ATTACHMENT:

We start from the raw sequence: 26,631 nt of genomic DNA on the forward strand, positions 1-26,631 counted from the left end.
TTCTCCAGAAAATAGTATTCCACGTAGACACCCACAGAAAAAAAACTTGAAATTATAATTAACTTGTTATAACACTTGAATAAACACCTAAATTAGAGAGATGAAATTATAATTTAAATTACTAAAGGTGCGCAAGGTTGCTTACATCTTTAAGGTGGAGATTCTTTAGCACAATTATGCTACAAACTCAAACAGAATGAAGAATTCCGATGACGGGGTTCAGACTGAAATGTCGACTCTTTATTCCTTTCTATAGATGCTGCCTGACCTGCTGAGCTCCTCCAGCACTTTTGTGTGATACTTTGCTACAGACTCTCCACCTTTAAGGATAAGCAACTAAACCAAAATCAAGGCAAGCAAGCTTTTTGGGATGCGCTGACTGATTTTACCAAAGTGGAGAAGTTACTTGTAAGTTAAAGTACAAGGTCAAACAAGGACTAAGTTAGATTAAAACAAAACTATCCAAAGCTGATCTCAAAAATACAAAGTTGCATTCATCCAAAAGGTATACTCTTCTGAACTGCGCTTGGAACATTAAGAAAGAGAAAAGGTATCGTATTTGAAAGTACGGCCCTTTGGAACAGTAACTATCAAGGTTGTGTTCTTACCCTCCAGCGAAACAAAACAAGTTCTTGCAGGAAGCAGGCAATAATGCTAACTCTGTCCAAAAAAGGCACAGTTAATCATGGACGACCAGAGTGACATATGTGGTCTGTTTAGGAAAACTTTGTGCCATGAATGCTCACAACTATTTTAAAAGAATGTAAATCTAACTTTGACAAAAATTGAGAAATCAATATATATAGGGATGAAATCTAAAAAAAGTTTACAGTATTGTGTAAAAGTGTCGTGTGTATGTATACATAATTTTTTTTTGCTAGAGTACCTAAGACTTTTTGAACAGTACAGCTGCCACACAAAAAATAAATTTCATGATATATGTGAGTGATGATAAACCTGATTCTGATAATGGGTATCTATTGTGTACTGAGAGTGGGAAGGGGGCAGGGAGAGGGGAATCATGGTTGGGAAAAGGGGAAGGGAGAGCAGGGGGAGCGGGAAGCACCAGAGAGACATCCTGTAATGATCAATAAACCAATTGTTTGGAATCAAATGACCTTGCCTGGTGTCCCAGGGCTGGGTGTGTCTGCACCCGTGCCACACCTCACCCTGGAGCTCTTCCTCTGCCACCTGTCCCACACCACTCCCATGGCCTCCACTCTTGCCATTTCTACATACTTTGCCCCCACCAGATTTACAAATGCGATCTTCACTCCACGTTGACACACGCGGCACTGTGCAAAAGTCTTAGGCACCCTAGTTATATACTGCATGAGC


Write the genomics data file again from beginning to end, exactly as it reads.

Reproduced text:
We start from the raw sequence: 26,631 nt of genomic DNA on the forward strand, positions 1-26,631 counted from the left end.
TTCTCCAGAAAATAGTATTCCACGTAGACACCCACAGAAAAAAAACTTGAAATTATAATTAACTTGTTATAACACTTGAATAAACACCTAAATTAGAGAGATGAAATTATAATTTAAATTACTAAAGGTGCGCAAGGTTGCTTACATCTTTAAGGTGGAGATTCTTTAGCACAATTATGCTACAAACTCAAACAGAATGAAGAATTCCGATGACGGGGTTCAGACTGAAATGTCGACTCTTTATTCCTTTCTATAGATGCTGCCTGACCTGCTGAGCTCCTCCAGCACTTTTGTGTGATACTTTGCTACAGACTCTCCACCTTTAAGGATAAGCAACTAAACCAAAATCAAGGCAAGCAAGCTTTTTGGGATGCGCTGACTGATTTTACCAAAGTGGAGAAGTTACTTGTAAGTTAAAGTACAAGGTCAAACAAGGACTAAGTTAGATTAAAACAAAACTATCCAAAGCTGATCTCAAAAATACAAAGTTGCATTCATCCAAAAGGTATACTCTTCTGAACTGCGCTTGGAACATTAAGAAAGAGAAAAGGTATCGTATTTGAAAGTACGGCCCTTTGGAACAGTAACTATCAAGGTTGTGTTCTTACCCTCCAGCGAAACAAAACAAGTTCTTGCAGGAAGCAGGCAATAATGCTAACTCTGTCCAAAAAAGGCACAGTTAATCATGGACGACCAGAGTGACATATGTGGTCTGTTTAGGAAAACTTTGTGCCATGAATGCTCACAACTATTTTAAAAGAATGTAAATCTAACTTTGACAAAAATTGAGAAATCAATATATATAGGGATGAAATCTAAAAAAAGTTTACAGTATTGTGTAAAAGTGTCGTGTGTATGTATACATAATTTTTTTTTGCTAGAGTACCTAAGACTTTTTGAACAGTACAGCTGCCACACAAAAAATAAATTTCATGATATATGTGAGTGATGATAAACCTGATTCTGATAATGGGTATCTATTGTGTACTGAGAGTGGGAAGGGGGCAGGGAGAGGGGAATCATGGTTGGGAAAAGGGGAAGGGAGAGCAGGGGGAGCGGGAAGCACCAGAGAGACATCCTGTAATGATCAATAAACCAATTGTTTGGAATCAAATGACCTTGCCTGGTGTCCCAGGGCTGGGTGTGTCTGCACCCGTGCCACACCTCACCCTGGAGCTCTTCCTCTGCCACCTGTCCCACACCACTCCCATGGCCTCCACTCTTGCCATTTCTACATACTTTGCCCCCACCAGATTTACAAATGCGATCTTCACTCCACGTTGACACACGCGGCACTGTGCAAAAGTCTTAGGCACCCTAGTTATATACTGCATGAGC